|The Frankfurt-Tipp rating:|
|Original title:||You`re ugly too|
|Production country:||Irland 2015|
|Running time:||Approx. 81 min.|
After the death of his sister, incarcerated Will (Aiden Gillen) is released from prison early to care for his eleven-year-old niece Stacey (Lauren Kinsella). Should he prove to be a suitable guardian, the rest of his prison sentence will be waived. For Will, it's the perfect opportunity to put his dark past behind him. But unfortunately, Stacey isn't at all pleased about living with her uncle - and in a trailer park at that. When it turns out that the girl suffers from narcolepsy and is therefore not accepted at school, the tension between the two increases. Only slowly does Will manage to get closer to his niece. But it is clear that they can only become a family if they both face up to their past.
With his directorial debut Family Ties, filmmaker Mark Noonan achieves the small feat of immersing an inherently conventional story in a very special atmosphere, wrapping up the not-so-happy subject lightly and filled with subtle humour. Shot in the Irish Midlands, the film is given a raw but at the same time extremely engaging charm by the landscape there. Although the trailer park in particular doesn't exactly make you want to live or vacation there, the images never seem dreary or depressing. Rather, they exude an unadulterated beauty in which the hopeful undertone of the story can unfold very nicely.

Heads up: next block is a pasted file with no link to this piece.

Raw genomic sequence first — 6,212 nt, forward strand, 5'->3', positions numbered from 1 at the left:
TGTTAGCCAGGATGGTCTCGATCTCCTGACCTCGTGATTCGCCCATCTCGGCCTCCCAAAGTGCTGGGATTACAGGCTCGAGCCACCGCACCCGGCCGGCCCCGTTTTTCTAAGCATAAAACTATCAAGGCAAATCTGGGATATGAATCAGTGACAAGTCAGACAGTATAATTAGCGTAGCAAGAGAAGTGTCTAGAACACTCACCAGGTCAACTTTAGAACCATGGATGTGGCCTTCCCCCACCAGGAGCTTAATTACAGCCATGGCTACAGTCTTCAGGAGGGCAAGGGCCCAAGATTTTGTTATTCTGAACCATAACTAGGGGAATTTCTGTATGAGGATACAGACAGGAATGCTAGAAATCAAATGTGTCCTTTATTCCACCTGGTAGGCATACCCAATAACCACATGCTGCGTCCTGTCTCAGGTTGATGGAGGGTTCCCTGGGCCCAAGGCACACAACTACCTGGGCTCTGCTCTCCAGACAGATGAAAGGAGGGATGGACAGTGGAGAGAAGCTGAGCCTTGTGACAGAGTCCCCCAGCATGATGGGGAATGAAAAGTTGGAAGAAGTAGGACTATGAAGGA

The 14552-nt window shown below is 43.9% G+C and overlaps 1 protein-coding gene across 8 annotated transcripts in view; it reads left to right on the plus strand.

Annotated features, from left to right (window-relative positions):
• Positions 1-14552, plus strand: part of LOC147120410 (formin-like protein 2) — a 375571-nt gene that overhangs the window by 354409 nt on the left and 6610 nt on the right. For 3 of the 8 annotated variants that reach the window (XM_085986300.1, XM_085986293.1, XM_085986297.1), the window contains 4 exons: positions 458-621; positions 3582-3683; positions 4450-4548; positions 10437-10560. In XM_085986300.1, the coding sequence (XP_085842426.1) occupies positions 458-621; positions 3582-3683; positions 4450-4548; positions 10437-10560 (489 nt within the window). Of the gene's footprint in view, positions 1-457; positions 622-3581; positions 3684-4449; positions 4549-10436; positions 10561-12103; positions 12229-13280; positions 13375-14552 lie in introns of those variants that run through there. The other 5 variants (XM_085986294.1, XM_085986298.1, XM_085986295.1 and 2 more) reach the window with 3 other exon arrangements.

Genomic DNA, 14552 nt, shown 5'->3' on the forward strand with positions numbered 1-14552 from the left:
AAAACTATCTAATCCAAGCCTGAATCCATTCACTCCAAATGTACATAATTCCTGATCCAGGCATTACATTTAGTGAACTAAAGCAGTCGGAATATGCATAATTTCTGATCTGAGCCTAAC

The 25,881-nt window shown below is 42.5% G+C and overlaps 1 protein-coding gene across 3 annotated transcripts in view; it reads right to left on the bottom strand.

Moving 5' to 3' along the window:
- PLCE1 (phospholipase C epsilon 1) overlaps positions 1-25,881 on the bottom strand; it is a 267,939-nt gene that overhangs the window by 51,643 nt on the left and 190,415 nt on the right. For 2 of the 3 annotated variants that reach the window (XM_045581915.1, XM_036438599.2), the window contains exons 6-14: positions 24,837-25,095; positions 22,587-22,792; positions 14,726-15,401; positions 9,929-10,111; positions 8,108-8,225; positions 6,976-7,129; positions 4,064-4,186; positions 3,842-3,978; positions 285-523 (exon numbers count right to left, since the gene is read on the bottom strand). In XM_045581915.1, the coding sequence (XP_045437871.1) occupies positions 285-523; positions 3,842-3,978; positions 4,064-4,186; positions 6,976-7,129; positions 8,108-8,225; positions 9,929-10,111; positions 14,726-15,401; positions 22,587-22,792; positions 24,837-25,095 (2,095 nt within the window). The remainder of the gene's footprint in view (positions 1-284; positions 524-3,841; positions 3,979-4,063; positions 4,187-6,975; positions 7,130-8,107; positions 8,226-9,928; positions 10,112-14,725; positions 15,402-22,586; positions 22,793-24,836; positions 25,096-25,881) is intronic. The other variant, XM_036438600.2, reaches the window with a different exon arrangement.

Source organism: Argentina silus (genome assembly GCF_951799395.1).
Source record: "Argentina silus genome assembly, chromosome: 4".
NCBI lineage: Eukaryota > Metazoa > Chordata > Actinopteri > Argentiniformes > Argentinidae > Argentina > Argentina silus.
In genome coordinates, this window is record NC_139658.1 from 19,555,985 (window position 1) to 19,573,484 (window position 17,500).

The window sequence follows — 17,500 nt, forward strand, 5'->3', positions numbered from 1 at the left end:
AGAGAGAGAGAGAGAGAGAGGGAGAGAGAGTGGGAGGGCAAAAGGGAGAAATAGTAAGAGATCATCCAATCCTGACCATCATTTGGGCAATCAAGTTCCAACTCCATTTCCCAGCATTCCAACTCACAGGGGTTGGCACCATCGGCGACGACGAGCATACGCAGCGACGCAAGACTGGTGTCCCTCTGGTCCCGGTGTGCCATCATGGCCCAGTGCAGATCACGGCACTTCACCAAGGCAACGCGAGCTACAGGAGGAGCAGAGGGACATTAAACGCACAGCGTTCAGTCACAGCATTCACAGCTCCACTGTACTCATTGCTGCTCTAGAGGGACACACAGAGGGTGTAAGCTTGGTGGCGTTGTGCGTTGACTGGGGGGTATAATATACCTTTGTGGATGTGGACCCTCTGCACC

The film is undoubtedly carried by its two lead actors. Aiden Gillen, known to an audience of millions as Petyr Baelish aka Littlefinger, shows a very different side of his acting skills here. He embodies Will as a withdrawn man driven by the hope of ridding himself of a heavy burden from his past by being a good surrogate father to his niece - a task that ends up overwhelming him. For as much as he wants a fresh start, he doesn't want to confront himself or Stacey with the guilt he has brought upon himself. This creates a very nuanced character that Gillen brings to life believably and sympathetically.
At his side, thirteen-year-old Lauren Kinsella acts with astonishing aplomb. It's a minor miracle that she manages not to make Stacey seem precocious or overly sassy. Instead, she comes across as a quick-witted but also very insecure, sad girl who really just longs for a happy family. The way she slowly opens up to her uncle and sets events in motion to bring him and her trailer neighbor Emilie (Erika Sainte) together really plays the little girl big.
Family Ties is a small film that isn't cramped for big emotions or loud laughs and isn't too doggedly headed for a happy ending. Precisely because of this, it is a very charming piece of work that feels authentic and makes you happy despite a certain sadness. A very beautiful film that not only arthouse lovers should not miss. Worth seeing
An article by Frankfurt-Tipp